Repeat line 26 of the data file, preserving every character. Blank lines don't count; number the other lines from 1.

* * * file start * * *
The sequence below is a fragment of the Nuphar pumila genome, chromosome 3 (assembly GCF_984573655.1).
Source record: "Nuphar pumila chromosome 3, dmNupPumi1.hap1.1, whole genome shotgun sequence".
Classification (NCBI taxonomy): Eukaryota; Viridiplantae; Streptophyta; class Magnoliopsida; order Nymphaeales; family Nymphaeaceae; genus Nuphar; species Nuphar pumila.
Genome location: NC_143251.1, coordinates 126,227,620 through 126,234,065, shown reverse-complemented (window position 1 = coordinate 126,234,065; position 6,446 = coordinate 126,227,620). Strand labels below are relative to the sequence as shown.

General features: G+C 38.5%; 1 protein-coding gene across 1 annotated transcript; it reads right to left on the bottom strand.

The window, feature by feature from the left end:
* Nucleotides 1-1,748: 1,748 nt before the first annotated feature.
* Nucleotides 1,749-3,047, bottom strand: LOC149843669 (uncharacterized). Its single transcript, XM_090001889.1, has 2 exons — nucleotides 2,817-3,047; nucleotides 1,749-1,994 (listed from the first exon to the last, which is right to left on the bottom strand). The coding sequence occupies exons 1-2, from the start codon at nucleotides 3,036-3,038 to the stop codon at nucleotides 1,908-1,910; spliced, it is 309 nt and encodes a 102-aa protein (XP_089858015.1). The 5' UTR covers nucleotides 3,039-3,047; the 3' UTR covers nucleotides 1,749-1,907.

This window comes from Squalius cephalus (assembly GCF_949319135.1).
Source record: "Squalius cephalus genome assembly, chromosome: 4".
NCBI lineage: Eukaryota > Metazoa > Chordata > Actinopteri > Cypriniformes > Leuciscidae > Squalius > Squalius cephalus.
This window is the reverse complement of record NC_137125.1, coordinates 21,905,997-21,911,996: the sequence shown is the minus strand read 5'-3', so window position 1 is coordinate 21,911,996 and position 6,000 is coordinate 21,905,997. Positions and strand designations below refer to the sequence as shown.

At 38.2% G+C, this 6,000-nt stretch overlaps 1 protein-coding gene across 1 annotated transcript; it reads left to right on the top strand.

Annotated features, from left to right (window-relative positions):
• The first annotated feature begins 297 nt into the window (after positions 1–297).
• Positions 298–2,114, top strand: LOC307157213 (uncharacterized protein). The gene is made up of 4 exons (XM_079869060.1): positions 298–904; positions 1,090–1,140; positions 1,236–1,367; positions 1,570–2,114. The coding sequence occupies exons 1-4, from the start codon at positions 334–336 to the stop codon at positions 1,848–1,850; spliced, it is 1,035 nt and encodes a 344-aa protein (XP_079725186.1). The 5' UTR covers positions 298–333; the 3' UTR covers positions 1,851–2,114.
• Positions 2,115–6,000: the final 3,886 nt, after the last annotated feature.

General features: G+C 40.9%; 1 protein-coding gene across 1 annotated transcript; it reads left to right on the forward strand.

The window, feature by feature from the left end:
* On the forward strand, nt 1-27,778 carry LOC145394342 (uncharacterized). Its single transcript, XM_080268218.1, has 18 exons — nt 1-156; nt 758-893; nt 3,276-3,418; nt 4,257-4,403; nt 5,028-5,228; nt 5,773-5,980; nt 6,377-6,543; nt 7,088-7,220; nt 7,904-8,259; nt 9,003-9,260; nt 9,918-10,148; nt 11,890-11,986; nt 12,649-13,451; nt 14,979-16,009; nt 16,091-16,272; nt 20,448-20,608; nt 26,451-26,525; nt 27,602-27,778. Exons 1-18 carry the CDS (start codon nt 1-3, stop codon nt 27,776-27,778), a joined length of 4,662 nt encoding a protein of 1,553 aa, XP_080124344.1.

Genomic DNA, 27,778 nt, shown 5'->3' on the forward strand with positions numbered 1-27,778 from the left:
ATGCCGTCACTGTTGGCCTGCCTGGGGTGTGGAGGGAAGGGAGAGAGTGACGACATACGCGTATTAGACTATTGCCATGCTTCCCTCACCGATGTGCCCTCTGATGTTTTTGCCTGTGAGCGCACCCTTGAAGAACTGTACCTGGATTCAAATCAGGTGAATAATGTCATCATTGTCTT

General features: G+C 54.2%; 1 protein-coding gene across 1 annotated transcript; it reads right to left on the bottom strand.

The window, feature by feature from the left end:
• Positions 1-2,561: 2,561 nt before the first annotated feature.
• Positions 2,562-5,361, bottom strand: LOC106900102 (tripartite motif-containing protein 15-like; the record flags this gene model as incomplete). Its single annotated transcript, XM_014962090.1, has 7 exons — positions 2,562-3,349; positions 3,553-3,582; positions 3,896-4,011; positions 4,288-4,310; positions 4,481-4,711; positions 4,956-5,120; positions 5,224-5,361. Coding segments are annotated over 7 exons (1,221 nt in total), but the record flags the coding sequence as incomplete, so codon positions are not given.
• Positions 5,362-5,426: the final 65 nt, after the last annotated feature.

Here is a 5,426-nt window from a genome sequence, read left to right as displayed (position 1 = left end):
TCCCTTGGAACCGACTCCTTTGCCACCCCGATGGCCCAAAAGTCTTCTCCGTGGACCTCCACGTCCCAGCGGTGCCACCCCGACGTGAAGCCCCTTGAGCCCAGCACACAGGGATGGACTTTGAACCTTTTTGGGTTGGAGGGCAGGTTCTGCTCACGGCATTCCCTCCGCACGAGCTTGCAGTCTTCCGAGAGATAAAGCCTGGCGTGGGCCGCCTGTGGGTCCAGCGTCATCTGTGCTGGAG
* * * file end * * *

• Positions 2,562-5,361, bottom strand: LOC106900102 (tripartite motif-containing protein 15-like; the record flags this gene model as incomplete). Its single annotated transcript, XM_014962090.1, has 7 exons — positions 2,562-3,349; positions 3,553-3,582; positions 3,896-4,011; positions 4,288-4,310; positions 4,481-4,711; positions 4,956-5,120; positions 5,224-5,361. Coding segments are annotated over 7 exons (1,221 nt in total), but the record flags the coding sequence as incomplete, so codon positions are not given.